A medical advisor says new research linking nitrates in New Zealand's water to an increased risk of bowel cancer is misleading.
The study, which was overseen by Victoria and Otago universities, found that 800,000 Kiwis may be exposed to levels of nitrates that may increase the risk of developing bowel cancer.
But Bowel Cancer New Zealand medical advisor Frank Frizelle tells Newshub Kiwis shouldn't be panicking just yet.
"I can be almost certain it won't be nitrates in the water," he says.
New Zealand has one of the highest rates of colorectal cancer in the world.
The new research found one in six Kiwis are drinking water with nitrates at a level that a Danish study of 2.7 million people linked to bowel cancer.
"We're just pointing out a correlation between nitrates and drinking water from a bunch of studies from around the world and that it's increasing in our waters and we worked out how many New Zealanders are getting this high level of nitrate," freshwater ecologist Mike Joy says.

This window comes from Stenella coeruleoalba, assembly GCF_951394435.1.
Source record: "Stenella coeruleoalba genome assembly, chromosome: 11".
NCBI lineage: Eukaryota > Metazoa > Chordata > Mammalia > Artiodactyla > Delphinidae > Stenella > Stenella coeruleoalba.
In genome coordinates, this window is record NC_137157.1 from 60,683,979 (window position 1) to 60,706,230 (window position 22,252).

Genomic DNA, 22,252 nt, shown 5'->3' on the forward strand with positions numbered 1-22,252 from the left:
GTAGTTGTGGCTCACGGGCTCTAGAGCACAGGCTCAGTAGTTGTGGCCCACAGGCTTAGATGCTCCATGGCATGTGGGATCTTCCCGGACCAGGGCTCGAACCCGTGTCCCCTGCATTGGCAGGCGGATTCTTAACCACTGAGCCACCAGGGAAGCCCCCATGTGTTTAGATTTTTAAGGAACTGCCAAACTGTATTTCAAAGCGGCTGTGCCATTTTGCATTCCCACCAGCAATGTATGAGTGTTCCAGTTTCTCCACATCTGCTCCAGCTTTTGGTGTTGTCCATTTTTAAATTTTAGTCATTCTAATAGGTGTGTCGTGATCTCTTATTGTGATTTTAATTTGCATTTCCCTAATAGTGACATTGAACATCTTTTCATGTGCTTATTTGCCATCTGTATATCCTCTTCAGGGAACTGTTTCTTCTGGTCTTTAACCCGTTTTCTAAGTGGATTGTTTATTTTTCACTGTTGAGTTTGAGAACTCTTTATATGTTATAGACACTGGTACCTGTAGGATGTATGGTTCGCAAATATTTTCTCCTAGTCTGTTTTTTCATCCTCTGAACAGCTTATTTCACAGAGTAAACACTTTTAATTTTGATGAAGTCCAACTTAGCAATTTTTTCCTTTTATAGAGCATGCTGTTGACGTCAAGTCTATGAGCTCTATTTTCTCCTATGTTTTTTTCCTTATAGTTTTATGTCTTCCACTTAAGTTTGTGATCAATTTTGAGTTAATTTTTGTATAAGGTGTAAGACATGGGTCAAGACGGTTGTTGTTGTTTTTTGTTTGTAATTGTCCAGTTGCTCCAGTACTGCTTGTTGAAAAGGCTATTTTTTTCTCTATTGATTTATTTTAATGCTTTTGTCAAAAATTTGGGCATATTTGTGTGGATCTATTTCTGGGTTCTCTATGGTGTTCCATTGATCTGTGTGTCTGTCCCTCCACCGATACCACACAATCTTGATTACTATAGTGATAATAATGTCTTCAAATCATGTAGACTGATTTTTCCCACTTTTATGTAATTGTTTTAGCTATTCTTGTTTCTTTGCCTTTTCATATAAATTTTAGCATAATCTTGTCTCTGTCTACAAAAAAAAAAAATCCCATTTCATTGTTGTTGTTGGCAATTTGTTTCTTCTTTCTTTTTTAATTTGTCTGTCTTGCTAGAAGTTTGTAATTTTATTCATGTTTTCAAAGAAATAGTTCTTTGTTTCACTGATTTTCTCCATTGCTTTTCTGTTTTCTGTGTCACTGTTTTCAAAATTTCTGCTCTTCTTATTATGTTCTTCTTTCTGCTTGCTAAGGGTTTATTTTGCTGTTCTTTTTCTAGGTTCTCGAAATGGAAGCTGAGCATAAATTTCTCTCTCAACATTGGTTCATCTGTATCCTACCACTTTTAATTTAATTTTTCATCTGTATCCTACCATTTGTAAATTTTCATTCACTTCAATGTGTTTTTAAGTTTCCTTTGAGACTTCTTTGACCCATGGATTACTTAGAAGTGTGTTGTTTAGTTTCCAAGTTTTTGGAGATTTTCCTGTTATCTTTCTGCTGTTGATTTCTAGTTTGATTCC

The study is causing anxiety among some rural Canterbury residents who are now scrambling to test their water, but Frizelle believes the study is misleading.
"There's no reason to think having high levels of nitrates in our water is something we should tolerate in the community, but if you want to say that increased nitrates is causing bowel cancer I think it's very questionable."
Director-General of Health Dr Ashley Bloomfield says the Ministry of Health agrees.
"It's one to watch but it's very early and it's just an estimate based on overseas data."
Bowel Cancer New Zealand says reducing the risk may come down to more than just the water you drink.